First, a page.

The argument fails for a second reason. We assume, arguendo, that the government is bound by the common law of property and that an easement granted for a specific purpose expires when that purpose can no longer be achieved. While the easement here was granted for the purpose of a safety area around an ammunition depot, that statement of purpose was qualified by language that gave the government a free and absolute right to assign that easement in perpetuity "to any individual, partnership, corporation or political body, for either commercial or noncommercial purposes...." R. 1-70, Exh. A & B. A more open-ended grant would be difficult to pen. If the permissible purposes include any commercial or noncommercial effort, then it is difficult to argue that use as a submarine base as opposed to an ammunition depot is outside the scope of the grant. The appellants argue that the government retains free ability to assign only for use in connection with the Kings Bay Loading Ammunition Terminal. This is flatly wrong. The provision for reassignment for commercial purposes makes this clear. This reassignment is within the broad scope of permissible use of the easement and thus it has not expired due to failure to use or inability to be used for the intended purpose. By either measure, the appellants have failed to state a basis for reversing the result below.



The appellants do not challenge the commission's valuation of the land unencumbered, but do complain that the commission failed to give proper consideration to several facts that they argue should have led it to conclude that a higher price for the encumbered land was appropriate.


The appointment of a land valuation commission in an eminent domain case is governed by Fed.R.Civ.P. 71A. Such commissions exercise the same general powers as do special masters, Rule 71A(h); trial court consideration of the commission's report is governed by the clearly erroneous standard of review set forth for special masters at Rule 53(e)(2). Use of the commission, rather than a jury, means that the trial court will impose a "somewhat stricter" review over the report than it would with a general jury verdict. United States v. 320.0 Acres of Land, 605 F.2d 762, 809-10 n. 101 (5th Cir.1979). This is because the commission may not simply offer conclusory findings; it must offer evidence to illustrate the reasoning by which it reached its conclusions. United States v. Merz, 376 U.S. 192, 198, 84 S.Ct. 639, 643, 11 L.Ed.2d 629 (1964). Appellate review of the trial court's acceptance or rejection of the commission's findings, however, is governed by the abuse of discretion standard because this represents a factual determination. St. Genevieve Gas Co. v. TVA, 747 F.2d 1411, 1413 n. 3 (11th Cir.1984). Therefore, we review only the trial court's conclusion that the commission was not clearly erroneous, not the commission's fact finding directly. O'Brien v. United States, 392 F.2d 949, 952 (5th Cir.1968).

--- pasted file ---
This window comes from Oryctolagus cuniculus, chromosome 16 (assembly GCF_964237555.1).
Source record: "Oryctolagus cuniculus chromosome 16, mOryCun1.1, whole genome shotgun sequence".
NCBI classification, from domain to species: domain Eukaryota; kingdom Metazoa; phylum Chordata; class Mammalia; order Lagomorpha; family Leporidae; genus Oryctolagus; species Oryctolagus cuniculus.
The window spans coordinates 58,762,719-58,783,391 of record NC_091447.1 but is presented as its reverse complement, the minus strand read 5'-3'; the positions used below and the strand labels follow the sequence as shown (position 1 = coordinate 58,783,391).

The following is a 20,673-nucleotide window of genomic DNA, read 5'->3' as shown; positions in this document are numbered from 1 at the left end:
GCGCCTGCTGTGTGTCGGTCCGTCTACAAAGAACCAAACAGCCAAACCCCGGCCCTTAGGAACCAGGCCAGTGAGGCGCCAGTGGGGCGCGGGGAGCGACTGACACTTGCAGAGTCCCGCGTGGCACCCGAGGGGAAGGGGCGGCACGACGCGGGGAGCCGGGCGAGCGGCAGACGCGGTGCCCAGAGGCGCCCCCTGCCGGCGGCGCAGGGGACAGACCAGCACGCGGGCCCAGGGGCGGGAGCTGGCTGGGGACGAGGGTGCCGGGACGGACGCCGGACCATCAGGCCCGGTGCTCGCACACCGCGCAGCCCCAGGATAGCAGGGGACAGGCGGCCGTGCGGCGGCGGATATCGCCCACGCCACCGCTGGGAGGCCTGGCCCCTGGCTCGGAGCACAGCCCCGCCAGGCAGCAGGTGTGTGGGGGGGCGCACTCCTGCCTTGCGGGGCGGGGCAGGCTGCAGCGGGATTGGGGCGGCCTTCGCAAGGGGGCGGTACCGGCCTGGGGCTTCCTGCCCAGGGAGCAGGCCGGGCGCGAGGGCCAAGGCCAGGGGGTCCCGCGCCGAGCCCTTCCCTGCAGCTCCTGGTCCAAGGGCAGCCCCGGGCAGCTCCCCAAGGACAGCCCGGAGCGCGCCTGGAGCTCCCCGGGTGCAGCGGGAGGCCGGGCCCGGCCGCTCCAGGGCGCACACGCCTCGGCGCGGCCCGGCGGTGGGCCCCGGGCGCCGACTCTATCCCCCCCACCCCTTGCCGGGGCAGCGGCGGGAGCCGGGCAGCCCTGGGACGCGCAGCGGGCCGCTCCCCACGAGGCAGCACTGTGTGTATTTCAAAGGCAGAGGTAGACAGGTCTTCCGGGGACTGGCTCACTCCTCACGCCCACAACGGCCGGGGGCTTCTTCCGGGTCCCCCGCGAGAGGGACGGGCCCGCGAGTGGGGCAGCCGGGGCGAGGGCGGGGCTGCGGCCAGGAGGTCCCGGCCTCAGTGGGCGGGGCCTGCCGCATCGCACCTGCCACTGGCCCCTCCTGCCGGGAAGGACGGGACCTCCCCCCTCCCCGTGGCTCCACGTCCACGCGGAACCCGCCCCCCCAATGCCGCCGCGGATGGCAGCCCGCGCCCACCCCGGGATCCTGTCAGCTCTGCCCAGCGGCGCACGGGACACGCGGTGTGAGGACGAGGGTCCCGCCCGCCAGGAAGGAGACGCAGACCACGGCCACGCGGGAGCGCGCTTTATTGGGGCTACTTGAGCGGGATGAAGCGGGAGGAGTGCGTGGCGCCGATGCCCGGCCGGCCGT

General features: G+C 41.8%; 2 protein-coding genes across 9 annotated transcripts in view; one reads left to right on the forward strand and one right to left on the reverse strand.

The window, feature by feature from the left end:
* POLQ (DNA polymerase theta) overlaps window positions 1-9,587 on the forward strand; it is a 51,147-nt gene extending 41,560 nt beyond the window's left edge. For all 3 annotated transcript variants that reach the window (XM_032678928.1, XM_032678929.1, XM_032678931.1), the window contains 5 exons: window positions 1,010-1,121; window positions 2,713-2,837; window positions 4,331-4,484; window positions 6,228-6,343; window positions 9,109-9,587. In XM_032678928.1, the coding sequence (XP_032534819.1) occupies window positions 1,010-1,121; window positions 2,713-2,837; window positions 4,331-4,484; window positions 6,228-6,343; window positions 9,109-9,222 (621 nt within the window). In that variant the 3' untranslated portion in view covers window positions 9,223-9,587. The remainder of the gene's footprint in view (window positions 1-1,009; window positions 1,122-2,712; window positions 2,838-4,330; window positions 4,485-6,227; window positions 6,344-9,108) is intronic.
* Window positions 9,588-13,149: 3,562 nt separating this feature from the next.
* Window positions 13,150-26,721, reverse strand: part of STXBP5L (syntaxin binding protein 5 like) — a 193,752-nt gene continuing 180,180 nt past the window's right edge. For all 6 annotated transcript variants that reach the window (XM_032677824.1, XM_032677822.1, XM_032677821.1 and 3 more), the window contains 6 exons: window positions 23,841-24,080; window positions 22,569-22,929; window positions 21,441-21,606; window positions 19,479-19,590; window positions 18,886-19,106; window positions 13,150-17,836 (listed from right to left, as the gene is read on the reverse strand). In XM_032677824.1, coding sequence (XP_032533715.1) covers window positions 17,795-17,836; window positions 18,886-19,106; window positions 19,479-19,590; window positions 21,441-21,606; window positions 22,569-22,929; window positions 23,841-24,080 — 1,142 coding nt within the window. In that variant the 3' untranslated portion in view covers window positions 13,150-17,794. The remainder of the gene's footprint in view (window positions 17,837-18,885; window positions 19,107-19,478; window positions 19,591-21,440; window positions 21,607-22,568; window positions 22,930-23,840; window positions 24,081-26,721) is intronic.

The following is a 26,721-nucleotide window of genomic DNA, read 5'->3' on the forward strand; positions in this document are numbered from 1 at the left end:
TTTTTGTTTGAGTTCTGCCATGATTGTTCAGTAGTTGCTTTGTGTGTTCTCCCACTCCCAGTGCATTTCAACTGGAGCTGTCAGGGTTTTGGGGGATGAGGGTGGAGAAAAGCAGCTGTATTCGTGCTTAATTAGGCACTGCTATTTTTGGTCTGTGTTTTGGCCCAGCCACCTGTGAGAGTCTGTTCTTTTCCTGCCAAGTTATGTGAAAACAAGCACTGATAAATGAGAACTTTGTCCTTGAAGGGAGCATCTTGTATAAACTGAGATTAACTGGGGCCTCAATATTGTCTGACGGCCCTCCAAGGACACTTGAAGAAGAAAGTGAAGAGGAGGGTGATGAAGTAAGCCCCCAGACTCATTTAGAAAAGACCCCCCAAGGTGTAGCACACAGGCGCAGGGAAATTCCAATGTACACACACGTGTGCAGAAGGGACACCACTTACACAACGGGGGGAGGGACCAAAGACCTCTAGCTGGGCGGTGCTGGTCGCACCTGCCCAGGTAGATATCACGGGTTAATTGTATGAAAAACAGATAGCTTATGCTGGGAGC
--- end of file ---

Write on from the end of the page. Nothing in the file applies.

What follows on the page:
The trial court instructed the commission to consider, inter alia, any "comparable sale [of property with similar easement] in determining the value of the property in question." Appellants first point to the sale, three months prior to the valuation here at issue, of the "Sauls lot" directly across New Point Peter Road from their lots. The Sauls lot was encumbered by the same easement. They also point to the "Nettles lot"--the sale of the land that is currently held by Altobellis as parcel 33--for $100,000 two years prior to the valuation here at issue. Altobellis claims that his expert Yeargin used these sales in valuing the property, and that his expert Seckinger considered the sale prices, though Seckinger did not include them in his calculus. Cornelly, et al., claim that their expert Lee also relied on the sales in reaching his valuation.